Consequences for Mark:  Mark picked up $300K in GST refunds, which helped him with cash flow, and he was able to start development sooner than planned.

Consequences for Kevin: Kevin lost $300K in cash/profit. Due to this cash flow shortage his next project got delayed causing further costs to Kevin.

What would HK do differently if we acted for Kevin?

  • Make sure the contract price is exclusive of any GST payable;
  • Make sure there is a “backup” Margin Clause in the contract if anything changed and the existing residential land became subject to GST;
  • Advise not to demolish the house before settlement

 Case Study 3 – Commercial Property


Max and Hanna purchased their first commercial property for $500,000 in 1990. Over the next 10 years, they successfully increased their real estate portfolio to five properties costing them $3M. All the properties are commercial blocks of land with retail shops and medical centres, returning a healthy rental income. Current market value of the properties is $15M with no debt.

Due to the very poor initial advice Max and Hanna acquired all of their properties in a single company structure –  MAH Investment Pty Ltd. Both Max and Hanna are directors of MAH Investments and both Mark and Hanna are equal shareholders of the company.

Max and Hanna have a residential house in Bulimba worth $5,000,000 with $500,000 debt on it. The house is owned by M & H as joint tenants.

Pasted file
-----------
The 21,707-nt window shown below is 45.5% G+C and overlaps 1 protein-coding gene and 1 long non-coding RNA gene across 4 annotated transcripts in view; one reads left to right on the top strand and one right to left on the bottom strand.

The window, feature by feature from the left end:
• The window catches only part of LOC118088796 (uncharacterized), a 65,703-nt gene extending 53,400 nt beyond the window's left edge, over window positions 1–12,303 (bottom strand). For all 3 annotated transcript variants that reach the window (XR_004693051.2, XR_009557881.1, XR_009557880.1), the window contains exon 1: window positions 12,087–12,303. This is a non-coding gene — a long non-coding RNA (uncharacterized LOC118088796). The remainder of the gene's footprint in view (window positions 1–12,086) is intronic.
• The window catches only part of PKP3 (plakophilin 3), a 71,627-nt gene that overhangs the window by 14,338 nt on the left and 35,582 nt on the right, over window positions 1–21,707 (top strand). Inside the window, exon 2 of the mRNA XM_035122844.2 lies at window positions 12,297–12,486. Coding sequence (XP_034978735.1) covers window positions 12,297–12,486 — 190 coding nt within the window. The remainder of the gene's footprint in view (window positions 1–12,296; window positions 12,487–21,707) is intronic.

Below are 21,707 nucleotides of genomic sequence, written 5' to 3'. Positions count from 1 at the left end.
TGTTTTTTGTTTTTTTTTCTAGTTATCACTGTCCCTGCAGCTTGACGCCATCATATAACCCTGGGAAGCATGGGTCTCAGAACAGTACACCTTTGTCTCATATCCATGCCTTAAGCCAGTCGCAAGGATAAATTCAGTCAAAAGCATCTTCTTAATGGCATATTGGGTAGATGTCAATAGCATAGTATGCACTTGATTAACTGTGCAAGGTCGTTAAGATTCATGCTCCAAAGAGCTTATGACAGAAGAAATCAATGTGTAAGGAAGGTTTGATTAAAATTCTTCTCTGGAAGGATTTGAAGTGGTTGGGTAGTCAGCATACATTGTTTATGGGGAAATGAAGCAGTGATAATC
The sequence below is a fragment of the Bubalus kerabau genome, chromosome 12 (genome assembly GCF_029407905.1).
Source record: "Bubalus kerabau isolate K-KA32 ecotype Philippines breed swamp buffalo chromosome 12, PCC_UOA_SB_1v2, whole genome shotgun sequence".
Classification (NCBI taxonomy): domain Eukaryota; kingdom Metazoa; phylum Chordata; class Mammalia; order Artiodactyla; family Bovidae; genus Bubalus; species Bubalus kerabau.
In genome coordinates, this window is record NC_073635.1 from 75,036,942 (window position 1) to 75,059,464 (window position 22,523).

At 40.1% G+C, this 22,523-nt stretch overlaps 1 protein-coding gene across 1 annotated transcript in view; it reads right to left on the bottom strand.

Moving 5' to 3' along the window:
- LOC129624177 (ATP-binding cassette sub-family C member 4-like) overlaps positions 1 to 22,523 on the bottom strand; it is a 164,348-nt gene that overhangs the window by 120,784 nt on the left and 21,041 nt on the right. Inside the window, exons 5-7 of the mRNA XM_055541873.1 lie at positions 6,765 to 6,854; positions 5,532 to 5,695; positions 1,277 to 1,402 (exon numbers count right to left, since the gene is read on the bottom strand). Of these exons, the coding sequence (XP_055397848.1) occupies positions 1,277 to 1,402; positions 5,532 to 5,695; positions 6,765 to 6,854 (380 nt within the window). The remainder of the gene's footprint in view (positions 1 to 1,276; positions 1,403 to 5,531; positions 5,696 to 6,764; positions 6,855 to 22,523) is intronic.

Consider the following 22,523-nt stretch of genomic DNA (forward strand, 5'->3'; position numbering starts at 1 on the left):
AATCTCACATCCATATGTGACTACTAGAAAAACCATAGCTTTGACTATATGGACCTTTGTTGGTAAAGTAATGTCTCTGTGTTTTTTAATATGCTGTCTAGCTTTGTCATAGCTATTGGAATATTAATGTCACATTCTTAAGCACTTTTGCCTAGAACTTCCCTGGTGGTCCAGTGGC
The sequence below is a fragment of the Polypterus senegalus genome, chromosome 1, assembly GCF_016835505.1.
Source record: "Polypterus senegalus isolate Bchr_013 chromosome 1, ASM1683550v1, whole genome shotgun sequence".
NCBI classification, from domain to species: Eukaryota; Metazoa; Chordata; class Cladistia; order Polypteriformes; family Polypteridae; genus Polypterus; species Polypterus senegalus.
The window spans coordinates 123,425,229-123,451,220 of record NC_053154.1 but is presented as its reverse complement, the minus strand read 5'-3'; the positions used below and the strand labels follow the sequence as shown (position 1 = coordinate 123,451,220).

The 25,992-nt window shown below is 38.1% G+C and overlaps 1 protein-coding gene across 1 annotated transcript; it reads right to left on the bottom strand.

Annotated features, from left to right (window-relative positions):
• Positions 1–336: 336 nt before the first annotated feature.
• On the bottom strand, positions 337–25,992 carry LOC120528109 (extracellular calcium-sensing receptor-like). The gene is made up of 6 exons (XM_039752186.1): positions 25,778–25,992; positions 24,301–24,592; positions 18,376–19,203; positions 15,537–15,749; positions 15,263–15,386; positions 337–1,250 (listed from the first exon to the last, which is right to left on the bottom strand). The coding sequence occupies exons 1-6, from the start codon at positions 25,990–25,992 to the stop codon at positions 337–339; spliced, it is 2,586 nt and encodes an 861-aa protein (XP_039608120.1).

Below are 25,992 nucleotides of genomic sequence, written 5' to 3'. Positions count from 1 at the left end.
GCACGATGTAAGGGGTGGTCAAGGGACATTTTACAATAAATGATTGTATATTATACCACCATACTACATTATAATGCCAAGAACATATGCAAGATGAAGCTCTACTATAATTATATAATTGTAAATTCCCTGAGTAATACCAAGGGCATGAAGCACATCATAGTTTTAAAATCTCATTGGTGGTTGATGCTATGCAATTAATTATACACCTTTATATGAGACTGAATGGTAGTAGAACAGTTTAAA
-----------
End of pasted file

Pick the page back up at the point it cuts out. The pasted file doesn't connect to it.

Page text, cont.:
Outside the commercial properties, Max is retired, enjoys his time at the golf course and plans to substitute his previous earnings by drawing on the rental income from the company. Hanna is a self employed civil engineer earning $200K a year which she takes as a wage from her business.

Max and Hanna would also like to support their only child by passing on some of the rental income generated by the company to him to substitute some income to take some time off with his young family.

Max and Hanna have come to Hoffman Kelly for a review of their group structure to discuss the tax impacts of their plans.

What Hoffman Kelly has identified: 


  • Max & Hanna have no flexibility in how the rental income accumulated in the company can be distributed to Max. As they both hold ordinary shares, any dividend payments must go to Max & Hanna equally. Max needs $200K per year to support his lifestyle, but as Hanna already earns $200K per year, she will be taxed at the top marginal rate of nearly 50% on any dividends.
  • Max & Hanna have no way of distributing company profits to their son tax effectively, they will have to pay tax on this at personal rates of almost 50% before then passing the remaining amount on to their son.